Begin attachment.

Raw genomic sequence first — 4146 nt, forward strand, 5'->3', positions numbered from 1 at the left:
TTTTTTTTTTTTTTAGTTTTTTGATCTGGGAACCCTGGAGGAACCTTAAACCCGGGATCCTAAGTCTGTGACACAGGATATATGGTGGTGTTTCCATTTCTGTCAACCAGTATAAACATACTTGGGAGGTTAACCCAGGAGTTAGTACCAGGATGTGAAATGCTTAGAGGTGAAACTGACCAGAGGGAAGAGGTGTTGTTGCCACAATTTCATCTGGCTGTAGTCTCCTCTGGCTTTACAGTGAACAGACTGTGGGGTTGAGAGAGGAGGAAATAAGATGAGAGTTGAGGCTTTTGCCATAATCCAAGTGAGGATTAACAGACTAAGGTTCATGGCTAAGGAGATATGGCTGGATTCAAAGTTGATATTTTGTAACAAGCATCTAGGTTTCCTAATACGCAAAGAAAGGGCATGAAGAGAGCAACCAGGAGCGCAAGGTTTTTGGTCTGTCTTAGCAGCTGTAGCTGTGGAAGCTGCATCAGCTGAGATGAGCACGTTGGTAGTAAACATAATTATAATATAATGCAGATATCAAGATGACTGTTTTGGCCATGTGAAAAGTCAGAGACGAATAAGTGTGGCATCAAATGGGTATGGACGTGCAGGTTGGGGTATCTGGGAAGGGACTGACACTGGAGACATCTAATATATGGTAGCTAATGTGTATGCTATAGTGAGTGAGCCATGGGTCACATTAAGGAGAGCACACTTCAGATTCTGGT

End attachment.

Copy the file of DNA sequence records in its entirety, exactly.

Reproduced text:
Raw genomic sequence first — 4146 nt, forward strand, 5'->3', positions numbered from 1 at the left:
TTTTTTTTTTTTTTAGTTTTTTGATCTGGGAACCCTGGAGGAACCTTAAACCCGGGATCCTAAGTCTGTGACACAGGATATATGGTGGTGTTTCCATTTCTGTCAACCAGTATAAACATACTTGGGAGGTTAACCCAGGAGTTAGTACCAGGATGTGAAATGCTTAGAGGTGAAACTGACCAGAGGGAAGAGGTGTTGTTGCCACAATTTCATCTGGCTGTAGTCTCCTCTGGCTTTACAGTGAACAGACTGTGGGGTTGAGAGAGGAGGAAATAAGATGAGAGTTGAGGCTTTTGCCATAATCCAAGTGAGGATTAACAGACTAAGGTTCATGGCTAAGGAGATATGGCTGGATTCAAAGTTGATATTTTGTAACAAGCATCTAGGTTTCCTAATACGCAAAGAAAGGGCATGAAGAGAGCAACCAGGAGCGCAAGGTTTTTGGTCTGTCTTAGCAGCTGTAGCTGTGGAAGCTGCATCAGCTGAGATGAGCACGTTGGTAGTAAACATAATTATAATATAATGCAGATATCAAGATGACTGTTTTGGCCATGTGAAAAGTCAGAGACGAATAAGTGTGGCATCAAATGGGTATGGACGTGCAGGTTGGGGTATCTGGGAAGGGACTGACACTGGAGACATCTAATATATGGTAGCTAATGTGTATGCTATAGTGAGTGAGCCATGGGTCACATTAAGGAGAGCACACTTCAGATTCTGGT